Training the West Side Way

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Two weeks ago I travelled to Dublin, OH to speak at the National Throws Coaches Association Annual meeting. This is the 5th year of the association and I've spoken at each meeting. They keep getting better and better and the speaker lineup is tough to beat. This year Larry Judge, Brian Oldfield, John Godina, and Koji Murofushi were all invited speakers. The speaker I thought you'd enjoy hearing about most was Louie Simmons of West Side Barbell. If you're unfamiliar with Louie his powerlifting club is the best of the best. Louie has coached 10 guys over 900 pounds in the squat and 3 over 1,000. Here are some interesting things he had to say:

  • Box squats are the ONLY way to squat. He felt they were so superior to other forms that his athletes NEVER squat without a box.
    • He felt it was the safest.
    • It ensured depth of the squat…something which typically gets worse with increasing loads.
    • It breaks up the eccentric-concentric chain.
    • It makes the hamstring and glutes the prime movers.
    • Hamstrings must pull the athlete forward just to get off the box.
    • Builds explosive power.
    • Hips are the source of athletic performance and the box squat has greater hip involvement than other varieities.
  • Bands are used in 90% of the workouts they do.
  • He changes bars (buffalo bar, safety squat, normal, etc.) very frequently as a way to introduce  variety in to the training program.
  • He spoke of abrupt loading with chains….where the load changes abruptly due to deloading / loading of the chain as it leaves and touches the ground.
  • Combination loading involves the use of bands and chains.
  • He felt that if he was were training Olympic lifters that the U.S. would be among the best in the world.
    • He felt that the reason U.S. Olympic lifters didn't have much international success was because they trained with too many lifts that offered to little training stimulus specific to the actual competition lifts.
    • If he trained the Olympic lifts he would only use the competition lifts and the power clean, power snatch, jerk and box front squats.
  • He spoke of the lightening method where bands are attached to the top of a rack to unload the bar and create a supra-maximal speed scenario.
  • He thought that the low back should only be trained using 10+ reps but can be trained 5-6x / week. He felt that using heavier loads was misguided due to the anatomical structure of the lumbar area.
    • A standard low back exercise protocol would be 3-4 sets of 10 reps @ about 50% of maximum.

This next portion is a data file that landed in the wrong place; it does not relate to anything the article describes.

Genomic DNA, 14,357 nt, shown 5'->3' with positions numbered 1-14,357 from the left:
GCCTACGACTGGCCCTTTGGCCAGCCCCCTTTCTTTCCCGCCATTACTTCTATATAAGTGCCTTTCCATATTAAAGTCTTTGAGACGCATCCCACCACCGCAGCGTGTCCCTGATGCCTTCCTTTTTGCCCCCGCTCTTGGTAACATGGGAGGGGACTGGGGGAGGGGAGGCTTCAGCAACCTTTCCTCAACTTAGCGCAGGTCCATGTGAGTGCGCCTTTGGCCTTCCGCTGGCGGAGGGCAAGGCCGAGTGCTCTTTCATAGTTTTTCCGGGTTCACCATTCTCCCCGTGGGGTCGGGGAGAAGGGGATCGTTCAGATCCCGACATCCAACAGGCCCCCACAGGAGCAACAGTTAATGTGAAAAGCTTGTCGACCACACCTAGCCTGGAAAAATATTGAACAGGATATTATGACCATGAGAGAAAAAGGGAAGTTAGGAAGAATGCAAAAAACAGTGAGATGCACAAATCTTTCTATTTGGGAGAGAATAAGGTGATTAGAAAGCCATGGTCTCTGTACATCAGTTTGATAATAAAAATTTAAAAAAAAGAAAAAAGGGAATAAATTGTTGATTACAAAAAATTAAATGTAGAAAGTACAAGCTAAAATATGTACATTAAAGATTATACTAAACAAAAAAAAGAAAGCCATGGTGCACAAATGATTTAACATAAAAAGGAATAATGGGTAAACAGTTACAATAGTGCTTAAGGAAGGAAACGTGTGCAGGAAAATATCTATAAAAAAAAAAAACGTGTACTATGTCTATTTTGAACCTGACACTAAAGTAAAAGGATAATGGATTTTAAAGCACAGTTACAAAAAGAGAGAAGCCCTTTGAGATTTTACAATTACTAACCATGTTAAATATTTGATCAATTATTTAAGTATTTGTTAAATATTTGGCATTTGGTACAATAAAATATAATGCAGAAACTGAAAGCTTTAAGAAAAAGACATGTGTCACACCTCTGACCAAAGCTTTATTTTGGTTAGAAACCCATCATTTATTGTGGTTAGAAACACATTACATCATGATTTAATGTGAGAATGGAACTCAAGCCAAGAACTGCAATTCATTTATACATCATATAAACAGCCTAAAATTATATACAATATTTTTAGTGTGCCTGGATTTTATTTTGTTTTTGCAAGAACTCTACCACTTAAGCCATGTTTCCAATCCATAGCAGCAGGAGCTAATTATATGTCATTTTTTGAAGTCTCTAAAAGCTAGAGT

• He likes to warmup with heavy reverse hypers and finish with heavier reverse hypers.
  • Prefers to use jumping exercises over Olympic lifts to develop explosiveness.
    • Sitting on a box to jumping for distance or height is a common exercise.
  • If he were to use Olympic lifts he would do cleans and snatches from the knees rather than the feet.
  • Thought that it was tough to work two different types of strength in one workout.
  • Likes to use weight releasers as a contrast method.
  • The only overhead lifts he uses are DB and BB presses.
  • If he were training throwers he would focus on push presses and push jerks.
  • He doesn't like Olympic lifts because they have a controlled movement at the start. He thought this was contrary to many athletic movements.
  • He thought that each person had a 'strain capacity' or the ability to strain for a set amount of time before a failed lift would occur. As a result he thought it was important to train for speed as well as strength to ensure that the athlete was able to finish the lift within the time of the 'strain capacity.'
  • He felt that injury tends to come from fatique rather than maximal loading.
  • His training cycles are only 2-3 weeks long. He felt he only needed one cycle ot prepare an athlete for a powerlifting competition.
  • Louie felt that box jumps while holding DBs can be very beneficial. He prescribes them in setups like 4 x 15 and changes the angle each week.
  • He likes to put foam on the box when he does box squats. He felt the foam was very important to their success. He said he doesn't mention it in his articles because he doesn't want to sell the stuff. The purpose of the foam is to ensure that the athlete settles in on the box. The foam used is low-density and provides no bounce-back to the athlete.
  • Liked the use of 'chaotic state' training in which kettlebells are hung a bar via bands. He found them to be good for good mornings and bench presses and credited them with repairing his rotator cuff.

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Mike Young

Mike Young

Founder of ELITETRACK at Athletic Lab
Mike has a BS in Exercise Physiology from Ohio University, an MSS in Coaching Science from Ohio University & a PhD in Biomechanics from LSU. Additionally, he has been recognized as a Certified Strength & Conditioning Specialist (CSCS) from the National Strength & Conditioning Association, a Level 3 coach by USA Track & Field, a Level 2 coach by USA Weightlifting.
Mike Young

@mikeyoung

📈Owner @AthleticLab 🏆Perf Dir @theNCCourage ⚽️Fit Coach @NorthCarolinaFC ➡️Proformance 📚Keynote Speaker & Author 📊Sport Science & Research🏃🏾‍♂️T&F 💪🏼S&C 🏋🏽‍♂️WL
Mike Young
Mike Young
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